Referring now to FIG. 3 the experiments detailed in FIG. 2 were repeated with a longer exposure period of eighteen hours to recombinant MT-IIA. Eighteen hours after cutting the axonal bundles, the tissue was assessed by immunocytochemical markers and analysis of neurite extension into the lesion. In untreated samples, shown in FIG. 3A, there is minimal neurite growth into lesion site. However, as shown in FIG. 3C when a sample is treated with MT-IIA at a concentration of 1 μg/ml, the processes have completely traversed the lesion site with the immunoreactive processes shown in red extending from the neurite stumps indicated by arrows and have grown towards the central lesion site indicated by the broken line. From this experimental work it has been demonstrated that MT-IIA promotes growth of NF-M immunoreactive processes which are indicated by the arrows across the central lesion site. Tau and βIII-tubulin immunocytochemical analysis also indicates that a number of processes extend into the area of retraction indicated by arrows in untreated neurons. However, these processes do not cross the transection site shown in FIG. 3B. MT-IIA treated samples shown in FIG. 3D have been sufficiently promoted such that the growth of processes occurs and extends beyond the transection site indicated by arrows to the opposite stump of the transected neurite bundle.

Accordingly, these experiments clearly show that MT-IIA dramatically increases the extension of processes, including axons between clusters. This occurs following lesion by microscapel and after eighteen hours of exposure to MT-IIA the axonal bundles have bridged the region between the clusters. This effect of MT-IIA is a result of a direct topical interaction between the protein, the neurons and the culture medium.

Referring now to FIGS. 4, 5, 11 and 12 the action of MT-IIA on a rat model of cortical injury was investigated. The rat model of physical damage to the cortex has been previously developed by the inventors and extensively characterised in terms of neuronal damage, orthology, pathology and subsequent recovery.

FIGS. 4, 5, 11 and 12 show the extent of the physical injury, and microglial invasion of the cavity. MT-IIA administration reduced microglial infiltration and promoted formation of a tissue bridge across the lesion, from the pial surface down. MT-IIA also promoted axonal extension into the lesion site. Very few axonal extensions were seen in the rats treated with vehicle alone (control rats).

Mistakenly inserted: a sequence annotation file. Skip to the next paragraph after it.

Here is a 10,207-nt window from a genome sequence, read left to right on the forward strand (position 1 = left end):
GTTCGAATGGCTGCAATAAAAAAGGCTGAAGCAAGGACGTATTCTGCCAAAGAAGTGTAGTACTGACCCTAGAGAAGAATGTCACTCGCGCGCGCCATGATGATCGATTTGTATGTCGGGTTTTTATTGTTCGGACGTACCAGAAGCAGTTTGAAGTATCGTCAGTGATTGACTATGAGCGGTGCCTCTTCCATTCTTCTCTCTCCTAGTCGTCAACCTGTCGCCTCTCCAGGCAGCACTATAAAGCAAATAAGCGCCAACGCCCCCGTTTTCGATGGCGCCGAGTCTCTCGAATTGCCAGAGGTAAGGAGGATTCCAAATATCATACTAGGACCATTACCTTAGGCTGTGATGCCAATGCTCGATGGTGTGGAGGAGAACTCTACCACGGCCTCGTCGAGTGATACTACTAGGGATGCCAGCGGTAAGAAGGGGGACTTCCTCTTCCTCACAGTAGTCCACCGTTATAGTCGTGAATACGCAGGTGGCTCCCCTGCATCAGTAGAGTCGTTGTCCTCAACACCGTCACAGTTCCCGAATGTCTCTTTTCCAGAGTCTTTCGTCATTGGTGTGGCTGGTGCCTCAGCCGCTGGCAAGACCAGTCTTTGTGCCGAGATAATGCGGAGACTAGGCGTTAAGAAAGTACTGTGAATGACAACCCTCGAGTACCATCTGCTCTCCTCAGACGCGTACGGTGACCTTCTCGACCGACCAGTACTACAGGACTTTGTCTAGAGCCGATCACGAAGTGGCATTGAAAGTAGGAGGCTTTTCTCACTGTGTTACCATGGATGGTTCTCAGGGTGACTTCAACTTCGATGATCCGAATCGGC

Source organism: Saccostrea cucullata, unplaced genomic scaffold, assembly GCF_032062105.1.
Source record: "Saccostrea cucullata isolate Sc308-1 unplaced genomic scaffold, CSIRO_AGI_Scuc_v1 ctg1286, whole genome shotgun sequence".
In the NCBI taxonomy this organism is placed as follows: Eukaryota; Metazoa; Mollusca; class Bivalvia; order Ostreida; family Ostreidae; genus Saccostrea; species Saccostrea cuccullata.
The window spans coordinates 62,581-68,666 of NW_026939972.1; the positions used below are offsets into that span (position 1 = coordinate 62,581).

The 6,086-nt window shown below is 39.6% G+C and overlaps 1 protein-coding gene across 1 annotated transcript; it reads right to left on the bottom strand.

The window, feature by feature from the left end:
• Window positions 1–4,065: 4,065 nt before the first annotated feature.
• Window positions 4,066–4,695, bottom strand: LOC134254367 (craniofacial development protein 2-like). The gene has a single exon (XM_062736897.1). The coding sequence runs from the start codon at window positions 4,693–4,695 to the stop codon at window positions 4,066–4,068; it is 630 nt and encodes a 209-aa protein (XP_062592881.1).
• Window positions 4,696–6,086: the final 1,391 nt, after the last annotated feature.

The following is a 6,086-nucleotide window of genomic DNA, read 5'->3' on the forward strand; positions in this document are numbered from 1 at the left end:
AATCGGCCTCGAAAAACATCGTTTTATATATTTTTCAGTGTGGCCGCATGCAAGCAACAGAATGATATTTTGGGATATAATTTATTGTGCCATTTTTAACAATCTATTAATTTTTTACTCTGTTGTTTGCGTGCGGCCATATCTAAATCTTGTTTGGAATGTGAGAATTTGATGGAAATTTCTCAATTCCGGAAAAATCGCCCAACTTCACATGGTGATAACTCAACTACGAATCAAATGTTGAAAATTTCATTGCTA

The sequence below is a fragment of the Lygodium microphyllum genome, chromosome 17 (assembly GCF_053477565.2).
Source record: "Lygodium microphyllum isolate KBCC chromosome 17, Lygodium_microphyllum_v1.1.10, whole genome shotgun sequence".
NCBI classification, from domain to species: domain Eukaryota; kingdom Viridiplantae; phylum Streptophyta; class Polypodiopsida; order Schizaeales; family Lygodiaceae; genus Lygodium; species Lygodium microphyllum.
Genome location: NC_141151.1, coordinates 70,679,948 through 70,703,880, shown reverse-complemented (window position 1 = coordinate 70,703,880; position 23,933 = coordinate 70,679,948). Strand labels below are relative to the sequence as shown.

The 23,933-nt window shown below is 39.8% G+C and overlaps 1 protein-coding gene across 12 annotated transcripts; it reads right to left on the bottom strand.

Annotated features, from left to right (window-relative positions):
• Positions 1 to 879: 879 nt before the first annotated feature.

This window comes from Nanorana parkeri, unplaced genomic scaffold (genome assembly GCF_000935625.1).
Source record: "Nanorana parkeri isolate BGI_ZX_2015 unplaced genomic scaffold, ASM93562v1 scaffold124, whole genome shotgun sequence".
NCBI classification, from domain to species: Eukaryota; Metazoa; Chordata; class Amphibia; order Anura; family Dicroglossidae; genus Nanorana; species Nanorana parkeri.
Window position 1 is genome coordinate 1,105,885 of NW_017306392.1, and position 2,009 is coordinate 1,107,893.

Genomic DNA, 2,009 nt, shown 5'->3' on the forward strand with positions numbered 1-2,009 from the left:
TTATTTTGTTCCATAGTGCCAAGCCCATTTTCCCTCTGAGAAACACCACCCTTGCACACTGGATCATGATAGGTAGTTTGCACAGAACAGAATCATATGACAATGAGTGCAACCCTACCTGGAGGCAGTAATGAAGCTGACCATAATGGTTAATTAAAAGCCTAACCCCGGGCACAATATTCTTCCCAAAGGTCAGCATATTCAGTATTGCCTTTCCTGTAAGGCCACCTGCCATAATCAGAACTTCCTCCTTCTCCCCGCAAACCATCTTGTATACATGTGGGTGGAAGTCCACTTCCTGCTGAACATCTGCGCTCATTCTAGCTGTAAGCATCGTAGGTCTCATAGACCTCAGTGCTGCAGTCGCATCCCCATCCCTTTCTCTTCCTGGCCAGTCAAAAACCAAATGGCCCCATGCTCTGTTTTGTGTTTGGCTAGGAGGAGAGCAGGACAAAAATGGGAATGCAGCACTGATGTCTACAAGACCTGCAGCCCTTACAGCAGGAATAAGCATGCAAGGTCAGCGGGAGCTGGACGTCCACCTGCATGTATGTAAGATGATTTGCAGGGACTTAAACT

FIG. 4 shows the global location of needle stick injuries as indicated in Panel A. Brain sections underwent immunohistochemistry against SMI-312 (green) and ferritin (red) 4 days post injury. Needle stick injury resulted in a large injury tract, and microglial migration into and surrounding the injury site (B). MT-IIA treatment reduced microglial infiltration, and promoted the formation of a tissue bridge enclosing the lesion site from the pial surface down, forming a teardrop like invagination (C). Microglia at the pial surface were small and round, in contrast to the large, amoeboid microglia observed in deeper cortical layers (D, E respectively). MT-IIA promoted regenerative axonal growth into the lesion site at both the pial layer (D) and deeper cortical layers (E). In contrast, very few axonal extensions were visualised in control rats, at the pial level (F) or deeper cortical layers (G). Arrowheads indicate the injury tract.

FIG. 5 shows immunohistochemical staining against SMI-312 (green) and ferritin (red) 4 days post injury. SMI-312 immunoreactive axonal extensions were often found in close association with small round microglia at the pial surface (A, B). Contrastingly, axonal extensions in deeper cortical layers were often not associated with larger, amoeboid microglia (C, D). Regenerating axons often exhibited a wavy morphology, as if they were constantly changing direction. Occasionally, pyramidal (indicated by arrow, C) and bulb-like (indicated by arrow, D) accumulations were observed along axonal sprouts.